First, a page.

The FT published one of its periodical laments about how business schools are failing the MBAs yet again by not teaching skills that are highly valued by employers. All such articles follow a familiar pattern: Employers want skills a, b, and c; But business schools teach A, B and C. It ends with a Kiplingesque lament of "and never the twain shall meet." Later, this spawns a spate on articles on the value of the MBA, the revision of curriculum ('Where is your digital strategy, my good sir/madam?"), the future of jobs ("where are the robots and have they finally risen?"), and other such mind-numbing nonsense. In the meantime, top (but not all) business schools inexorably increase tuition, but magically seem to find students willing to pay them.
The FT article made me laugh though. Above, are the five most and the five least important skills according to employers they surveyed.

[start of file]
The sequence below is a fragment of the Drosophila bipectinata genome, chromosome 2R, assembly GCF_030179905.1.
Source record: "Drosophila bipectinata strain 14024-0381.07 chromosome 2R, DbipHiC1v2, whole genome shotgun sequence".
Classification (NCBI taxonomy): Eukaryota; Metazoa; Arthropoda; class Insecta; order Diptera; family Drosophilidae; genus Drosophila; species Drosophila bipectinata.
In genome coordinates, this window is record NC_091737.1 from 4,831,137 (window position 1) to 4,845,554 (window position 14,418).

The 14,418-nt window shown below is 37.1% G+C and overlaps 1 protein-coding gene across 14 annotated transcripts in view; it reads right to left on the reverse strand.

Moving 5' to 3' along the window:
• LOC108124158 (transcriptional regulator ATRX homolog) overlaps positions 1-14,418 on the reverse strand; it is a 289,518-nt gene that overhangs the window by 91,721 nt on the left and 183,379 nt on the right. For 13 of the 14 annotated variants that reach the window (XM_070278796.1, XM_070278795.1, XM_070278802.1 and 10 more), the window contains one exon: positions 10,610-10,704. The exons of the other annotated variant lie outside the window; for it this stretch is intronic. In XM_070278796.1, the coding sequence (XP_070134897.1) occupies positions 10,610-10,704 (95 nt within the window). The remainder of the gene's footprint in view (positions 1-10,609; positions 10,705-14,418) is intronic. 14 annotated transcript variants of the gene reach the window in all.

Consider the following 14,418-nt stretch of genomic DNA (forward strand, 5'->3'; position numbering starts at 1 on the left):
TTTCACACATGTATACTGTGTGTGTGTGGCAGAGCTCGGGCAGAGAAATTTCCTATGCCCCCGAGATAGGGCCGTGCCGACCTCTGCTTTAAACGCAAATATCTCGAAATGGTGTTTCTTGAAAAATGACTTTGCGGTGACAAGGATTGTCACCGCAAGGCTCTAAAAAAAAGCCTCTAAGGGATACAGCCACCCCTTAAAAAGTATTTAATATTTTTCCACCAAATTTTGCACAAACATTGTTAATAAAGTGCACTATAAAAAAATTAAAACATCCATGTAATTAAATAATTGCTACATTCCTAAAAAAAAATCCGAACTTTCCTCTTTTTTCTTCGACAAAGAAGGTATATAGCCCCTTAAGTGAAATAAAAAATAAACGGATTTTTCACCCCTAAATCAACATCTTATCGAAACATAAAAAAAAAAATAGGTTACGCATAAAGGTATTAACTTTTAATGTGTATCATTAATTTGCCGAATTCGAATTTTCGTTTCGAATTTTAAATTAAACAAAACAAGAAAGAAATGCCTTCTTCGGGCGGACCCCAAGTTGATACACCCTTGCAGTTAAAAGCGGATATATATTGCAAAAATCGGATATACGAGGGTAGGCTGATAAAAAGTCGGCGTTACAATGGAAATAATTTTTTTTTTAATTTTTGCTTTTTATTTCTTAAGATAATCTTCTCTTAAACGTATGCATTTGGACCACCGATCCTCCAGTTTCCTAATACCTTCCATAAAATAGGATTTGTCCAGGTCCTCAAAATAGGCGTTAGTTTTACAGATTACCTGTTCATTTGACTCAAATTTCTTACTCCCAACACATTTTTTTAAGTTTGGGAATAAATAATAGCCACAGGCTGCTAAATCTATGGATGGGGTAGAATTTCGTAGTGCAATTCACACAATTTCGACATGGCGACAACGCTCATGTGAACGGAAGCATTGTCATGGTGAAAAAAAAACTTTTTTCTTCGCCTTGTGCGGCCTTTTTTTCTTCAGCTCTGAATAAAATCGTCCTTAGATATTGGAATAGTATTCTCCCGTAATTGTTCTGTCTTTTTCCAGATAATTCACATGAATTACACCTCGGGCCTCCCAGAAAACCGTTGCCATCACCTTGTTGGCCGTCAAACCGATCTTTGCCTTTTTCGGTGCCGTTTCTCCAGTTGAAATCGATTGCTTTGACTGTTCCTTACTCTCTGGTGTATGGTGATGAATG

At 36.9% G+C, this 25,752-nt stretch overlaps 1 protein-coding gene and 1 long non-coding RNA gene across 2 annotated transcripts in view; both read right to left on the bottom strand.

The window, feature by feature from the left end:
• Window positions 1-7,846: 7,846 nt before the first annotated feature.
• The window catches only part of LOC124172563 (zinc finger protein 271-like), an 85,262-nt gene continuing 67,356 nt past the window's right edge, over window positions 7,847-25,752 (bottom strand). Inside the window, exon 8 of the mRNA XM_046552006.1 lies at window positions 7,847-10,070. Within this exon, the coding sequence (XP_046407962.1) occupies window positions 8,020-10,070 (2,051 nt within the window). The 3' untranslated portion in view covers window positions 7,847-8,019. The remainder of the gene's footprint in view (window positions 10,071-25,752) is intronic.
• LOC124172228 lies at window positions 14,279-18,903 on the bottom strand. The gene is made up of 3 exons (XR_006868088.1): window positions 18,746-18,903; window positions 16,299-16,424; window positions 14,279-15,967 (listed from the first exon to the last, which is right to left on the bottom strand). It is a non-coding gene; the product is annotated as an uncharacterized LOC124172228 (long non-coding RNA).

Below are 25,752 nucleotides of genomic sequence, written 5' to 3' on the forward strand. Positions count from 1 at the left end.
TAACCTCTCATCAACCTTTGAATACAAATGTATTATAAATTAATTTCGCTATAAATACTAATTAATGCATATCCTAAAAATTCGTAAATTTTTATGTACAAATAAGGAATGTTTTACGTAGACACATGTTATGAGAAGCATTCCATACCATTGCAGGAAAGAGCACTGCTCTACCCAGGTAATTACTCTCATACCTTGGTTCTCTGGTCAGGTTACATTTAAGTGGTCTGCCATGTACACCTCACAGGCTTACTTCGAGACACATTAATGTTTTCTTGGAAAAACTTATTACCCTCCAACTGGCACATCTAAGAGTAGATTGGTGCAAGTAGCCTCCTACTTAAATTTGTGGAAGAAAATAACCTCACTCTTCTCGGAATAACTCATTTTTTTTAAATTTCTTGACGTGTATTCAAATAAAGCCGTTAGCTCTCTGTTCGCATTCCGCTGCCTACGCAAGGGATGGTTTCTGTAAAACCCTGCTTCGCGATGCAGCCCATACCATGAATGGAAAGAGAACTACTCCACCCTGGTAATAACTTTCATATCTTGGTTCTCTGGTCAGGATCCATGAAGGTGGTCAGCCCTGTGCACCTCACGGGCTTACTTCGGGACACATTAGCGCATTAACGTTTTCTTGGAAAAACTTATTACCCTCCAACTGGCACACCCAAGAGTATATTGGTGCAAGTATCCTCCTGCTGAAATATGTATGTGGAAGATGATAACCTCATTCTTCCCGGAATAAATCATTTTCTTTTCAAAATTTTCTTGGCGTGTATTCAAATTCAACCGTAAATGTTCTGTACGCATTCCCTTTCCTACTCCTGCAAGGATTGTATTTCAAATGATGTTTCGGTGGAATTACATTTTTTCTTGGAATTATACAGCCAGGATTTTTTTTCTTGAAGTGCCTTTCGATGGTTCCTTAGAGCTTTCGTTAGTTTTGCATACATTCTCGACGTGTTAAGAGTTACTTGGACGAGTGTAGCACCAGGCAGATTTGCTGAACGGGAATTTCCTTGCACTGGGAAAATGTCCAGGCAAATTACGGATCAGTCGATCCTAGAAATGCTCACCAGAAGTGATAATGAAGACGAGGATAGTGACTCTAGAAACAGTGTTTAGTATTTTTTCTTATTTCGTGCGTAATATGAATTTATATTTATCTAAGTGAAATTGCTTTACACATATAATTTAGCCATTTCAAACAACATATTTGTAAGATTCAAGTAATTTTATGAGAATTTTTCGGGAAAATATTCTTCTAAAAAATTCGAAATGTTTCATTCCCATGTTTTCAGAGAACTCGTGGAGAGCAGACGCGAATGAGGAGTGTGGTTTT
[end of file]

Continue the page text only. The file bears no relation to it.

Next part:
So basically, employers want friendly and gregarious people who show up on time, access and experience the Interwebs in multiple ways, but can somehow grapple with complex problems. So what if they lack statistical and data skills, are ignorant of the basics of marketing and finance, unaware of the larger issues of business and society, and have only a working knowledge of the Microsoft Office suite. Ironically, these same employers find it hard to recruit people knowledgeable in financial forecasting, big data analysis, and brand building. The natural question is why do they even try to recruit such people since they deem these skills pretty much useless.
To get to this data, the FT surveyed 48 employers across 12 sectors from all over the world, including Brazil, China, Nigeria, US and Europe. As any MBA core course on statistics will tell you, this is severely under powered for a sample. Essentially, the sample size is too small to draw any robust conclusions. Employers who did not see the value of complex statistical skills will ironically miss this point but surely not the FT. If you are contemplating an MBA, do not base your decision on this survey.